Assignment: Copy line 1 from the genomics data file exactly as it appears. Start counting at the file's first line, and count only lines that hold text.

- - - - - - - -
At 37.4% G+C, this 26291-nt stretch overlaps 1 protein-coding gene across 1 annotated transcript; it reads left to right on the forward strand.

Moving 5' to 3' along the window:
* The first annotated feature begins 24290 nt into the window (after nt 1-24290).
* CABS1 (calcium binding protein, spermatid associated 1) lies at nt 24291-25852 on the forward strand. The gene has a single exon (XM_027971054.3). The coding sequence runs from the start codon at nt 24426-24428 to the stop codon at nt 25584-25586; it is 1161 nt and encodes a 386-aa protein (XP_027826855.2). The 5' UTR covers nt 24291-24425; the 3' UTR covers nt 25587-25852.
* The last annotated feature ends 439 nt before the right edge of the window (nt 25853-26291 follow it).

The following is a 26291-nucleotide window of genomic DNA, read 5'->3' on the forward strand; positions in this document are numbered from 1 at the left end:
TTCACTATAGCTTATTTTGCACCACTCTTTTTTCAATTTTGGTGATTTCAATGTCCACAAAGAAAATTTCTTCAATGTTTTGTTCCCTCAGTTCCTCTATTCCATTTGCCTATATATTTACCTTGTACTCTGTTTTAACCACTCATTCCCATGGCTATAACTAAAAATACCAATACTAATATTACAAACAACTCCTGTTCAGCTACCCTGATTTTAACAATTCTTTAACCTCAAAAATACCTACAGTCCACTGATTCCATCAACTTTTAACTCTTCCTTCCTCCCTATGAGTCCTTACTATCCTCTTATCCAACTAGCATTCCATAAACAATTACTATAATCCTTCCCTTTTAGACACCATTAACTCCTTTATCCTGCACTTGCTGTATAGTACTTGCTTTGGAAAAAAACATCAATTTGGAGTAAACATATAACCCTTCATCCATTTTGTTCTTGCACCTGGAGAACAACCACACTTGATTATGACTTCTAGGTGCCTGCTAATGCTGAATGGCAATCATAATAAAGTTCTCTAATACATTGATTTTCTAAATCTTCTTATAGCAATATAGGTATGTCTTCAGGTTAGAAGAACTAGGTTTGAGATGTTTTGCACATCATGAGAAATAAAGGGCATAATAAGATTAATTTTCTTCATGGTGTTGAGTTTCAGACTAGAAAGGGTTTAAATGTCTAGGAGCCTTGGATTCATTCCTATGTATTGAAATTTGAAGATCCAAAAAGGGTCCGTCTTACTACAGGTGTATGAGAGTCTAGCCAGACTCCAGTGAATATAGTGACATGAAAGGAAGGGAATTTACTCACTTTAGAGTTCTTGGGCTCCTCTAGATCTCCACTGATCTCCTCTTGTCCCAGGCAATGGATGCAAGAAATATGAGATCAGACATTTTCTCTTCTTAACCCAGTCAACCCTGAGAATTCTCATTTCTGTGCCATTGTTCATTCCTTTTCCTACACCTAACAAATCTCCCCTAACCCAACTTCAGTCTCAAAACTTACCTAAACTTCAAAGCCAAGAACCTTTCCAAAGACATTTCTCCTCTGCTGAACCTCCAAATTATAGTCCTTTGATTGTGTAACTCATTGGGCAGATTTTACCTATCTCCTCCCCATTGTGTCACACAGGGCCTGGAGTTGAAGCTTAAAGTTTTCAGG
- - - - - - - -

At 37.4% G+C, this 26291-nt stretch overlaps 1 protein-coding gene across 1 annotated transcript; it reads left to right on the forward strand.